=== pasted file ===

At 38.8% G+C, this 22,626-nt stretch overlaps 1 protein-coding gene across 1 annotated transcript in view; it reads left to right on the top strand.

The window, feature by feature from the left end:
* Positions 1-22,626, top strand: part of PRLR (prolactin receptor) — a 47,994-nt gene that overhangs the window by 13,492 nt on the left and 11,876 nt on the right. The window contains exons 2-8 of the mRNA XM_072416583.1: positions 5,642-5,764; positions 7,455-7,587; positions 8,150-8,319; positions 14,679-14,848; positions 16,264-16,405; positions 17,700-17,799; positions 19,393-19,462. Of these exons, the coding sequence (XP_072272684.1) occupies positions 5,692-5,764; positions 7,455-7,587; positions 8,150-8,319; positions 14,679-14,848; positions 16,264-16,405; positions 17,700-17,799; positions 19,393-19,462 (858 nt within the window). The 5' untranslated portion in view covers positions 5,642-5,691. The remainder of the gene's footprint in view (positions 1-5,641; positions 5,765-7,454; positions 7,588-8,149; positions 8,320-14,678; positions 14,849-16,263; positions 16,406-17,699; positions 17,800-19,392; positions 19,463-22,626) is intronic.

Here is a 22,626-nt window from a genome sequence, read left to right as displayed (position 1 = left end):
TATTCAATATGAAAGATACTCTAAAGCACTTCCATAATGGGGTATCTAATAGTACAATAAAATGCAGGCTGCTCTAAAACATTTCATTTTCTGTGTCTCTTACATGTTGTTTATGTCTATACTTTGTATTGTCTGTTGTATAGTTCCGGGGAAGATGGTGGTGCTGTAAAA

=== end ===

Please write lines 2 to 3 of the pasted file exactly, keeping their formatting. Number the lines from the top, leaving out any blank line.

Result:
The window, feature by feature from the left end:
* Positions 1-22,626, top strand: part of PRLR (prolactin receptor) — a 47,994-nt gene that overhangs the window by 13,492 nt on the left and 11,876 nt on the right. The window contains exons 2-8 of the mRNA XM_072416583.1: positions 5,642-5,764; positions 7,455-7,587; positions 8,150-8,319; positions 14,679-14,848; positions 16,264-16,405; positions 17,700-17,799; positions 19,393-19,462. Of these exons, the coding sequence (XP_072272684.1) occupies positions 5,692-5,764; positions 7,455-7,587; positions 8,150-8,319; positions 14,679-14,848; positions 16,264-16,405; positions 17,700-17,799; positions 19,393-19,462 (858 nt within the window). The 5' untranslated portion in view covers positions 5,642-5,691. The remainder of the gene's footprint in view (positions 1-5,641; positions 5,765-7,454; positions 7,588-8,149; positions 8,320-14,678; positions 14,849-16,263; positions 16,406-17,699; positions 17,800-19,392; positions 19,463-22,626) is intronic.